I recently read this article from my son’s school newsletter and thought I would share it. It is written by the Assistant Head of Junior Preparatory Years 2 – 4 of The Scots College and the idea behind it is to ask more specific questions about your child’s school day rather than simply, “How was school today?” which often results in a response of “good” and not much more.
25 Ways to Ask Your Kids “So How Was School Today?”
1. What was the best thing that happened at school today? (What was the worst thing that happened at school today?) [I often play this game of highs and lows with my kids: What was your high today? What was your low?]
2. Tell me something that made you laugh today.
3. If you could choose, who would you like to sit by in class? (Who would you NOT want to sit by in class? Why?)
4. Where is the coolest place at the school?
5. Tell me a weird word that you heard today. (Or something weird that someone said.)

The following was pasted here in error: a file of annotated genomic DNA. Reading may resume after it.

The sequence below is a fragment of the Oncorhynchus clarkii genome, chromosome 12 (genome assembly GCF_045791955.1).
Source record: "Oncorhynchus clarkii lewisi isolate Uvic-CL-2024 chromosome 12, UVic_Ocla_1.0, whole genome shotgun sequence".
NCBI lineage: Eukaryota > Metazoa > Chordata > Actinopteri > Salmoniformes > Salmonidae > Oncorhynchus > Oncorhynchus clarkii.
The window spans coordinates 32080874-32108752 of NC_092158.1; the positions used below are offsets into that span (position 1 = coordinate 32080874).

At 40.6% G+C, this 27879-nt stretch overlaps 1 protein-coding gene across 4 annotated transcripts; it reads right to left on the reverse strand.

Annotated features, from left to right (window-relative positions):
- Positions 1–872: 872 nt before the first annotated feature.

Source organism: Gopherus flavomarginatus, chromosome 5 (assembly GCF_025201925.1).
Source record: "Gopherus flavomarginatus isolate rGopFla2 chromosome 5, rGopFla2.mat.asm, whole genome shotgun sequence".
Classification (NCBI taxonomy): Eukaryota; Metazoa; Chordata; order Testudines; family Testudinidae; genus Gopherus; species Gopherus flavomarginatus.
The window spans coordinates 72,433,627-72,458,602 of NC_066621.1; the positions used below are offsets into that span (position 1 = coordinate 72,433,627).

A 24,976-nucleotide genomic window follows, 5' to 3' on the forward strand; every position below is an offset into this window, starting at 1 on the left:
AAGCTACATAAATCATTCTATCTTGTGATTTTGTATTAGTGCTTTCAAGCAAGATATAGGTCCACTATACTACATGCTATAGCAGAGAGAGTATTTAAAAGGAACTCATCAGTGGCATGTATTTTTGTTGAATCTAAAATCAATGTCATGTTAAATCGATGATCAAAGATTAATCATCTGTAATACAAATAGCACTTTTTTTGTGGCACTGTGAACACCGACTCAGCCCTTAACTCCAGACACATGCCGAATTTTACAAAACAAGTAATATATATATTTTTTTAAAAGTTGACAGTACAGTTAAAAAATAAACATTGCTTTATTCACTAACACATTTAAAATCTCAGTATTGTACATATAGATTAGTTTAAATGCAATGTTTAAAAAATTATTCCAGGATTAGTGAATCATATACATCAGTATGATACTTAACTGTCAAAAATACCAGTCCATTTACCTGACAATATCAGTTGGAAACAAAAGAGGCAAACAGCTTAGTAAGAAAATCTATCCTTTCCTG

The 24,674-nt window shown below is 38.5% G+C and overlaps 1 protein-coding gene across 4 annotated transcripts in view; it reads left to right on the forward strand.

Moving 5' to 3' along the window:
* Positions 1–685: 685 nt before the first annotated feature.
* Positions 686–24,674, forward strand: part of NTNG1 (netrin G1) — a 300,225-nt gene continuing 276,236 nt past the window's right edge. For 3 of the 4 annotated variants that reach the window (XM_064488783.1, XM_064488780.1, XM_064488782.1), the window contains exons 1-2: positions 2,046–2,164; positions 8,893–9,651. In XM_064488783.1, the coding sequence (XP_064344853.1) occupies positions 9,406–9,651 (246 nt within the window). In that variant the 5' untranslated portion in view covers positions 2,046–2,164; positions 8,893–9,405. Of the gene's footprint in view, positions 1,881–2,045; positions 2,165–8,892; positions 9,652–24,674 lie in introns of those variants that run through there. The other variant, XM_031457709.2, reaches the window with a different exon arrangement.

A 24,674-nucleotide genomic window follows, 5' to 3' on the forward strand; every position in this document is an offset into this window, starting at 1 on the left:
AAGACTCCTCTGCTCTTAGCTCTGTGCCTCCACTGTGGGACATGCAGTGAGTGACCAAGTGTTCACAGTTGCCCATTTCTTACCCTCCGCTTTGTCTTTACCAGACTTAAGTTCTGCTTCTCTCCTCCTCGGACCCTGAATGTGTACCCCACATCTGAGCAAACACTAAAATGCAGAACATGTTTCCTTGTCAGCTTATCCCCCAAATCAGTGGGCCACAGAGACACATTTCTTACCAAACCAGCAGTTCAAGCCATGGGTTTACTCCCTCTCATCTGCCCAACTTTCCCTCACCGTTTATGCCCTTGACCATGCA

6. If I called your teacher tonight, what would she tell me about you?
7. How did you help somebody today?
8. How did somebody help you today?
9. Tell me one thing that you learned today.
10. When were you the happiest today?
11. When were you bored today?
12. If an alien spaceship came to your class and beamed someone up, who would you want them to take?
13. Who would you like to play with at recess that you’ve never played with before?
14. Tell me something good that happened today.
15. What word did your teacher say most today?
16. What do you think you should do/learn more of at school?
17. What do you think you should do/learn less of at school?
18. Who in your class do you think you could be nicer to?
19. Where do you play the most at recess?
20. Who is the funniest person in your class? Why is he/she so funny?
21. What was your favourite part of lunch?
22. If you got to be the teacher tomorrow, what would you do?
23. Is there anyone in your class who needs a time-out?
24. If you could switch seats with anyone in the class, who would you trade with? Why?
25. Tell me about three different times you used your pencil today at school.
You can see how these may be useful in opening up more meaningful dialogue between yourself and your child. I’m going to give them a try to curb groundhog dog questions and answers. Hey, with a bit of modification, what not try some out on your partner?!? Could provide for some humorous or creative responses…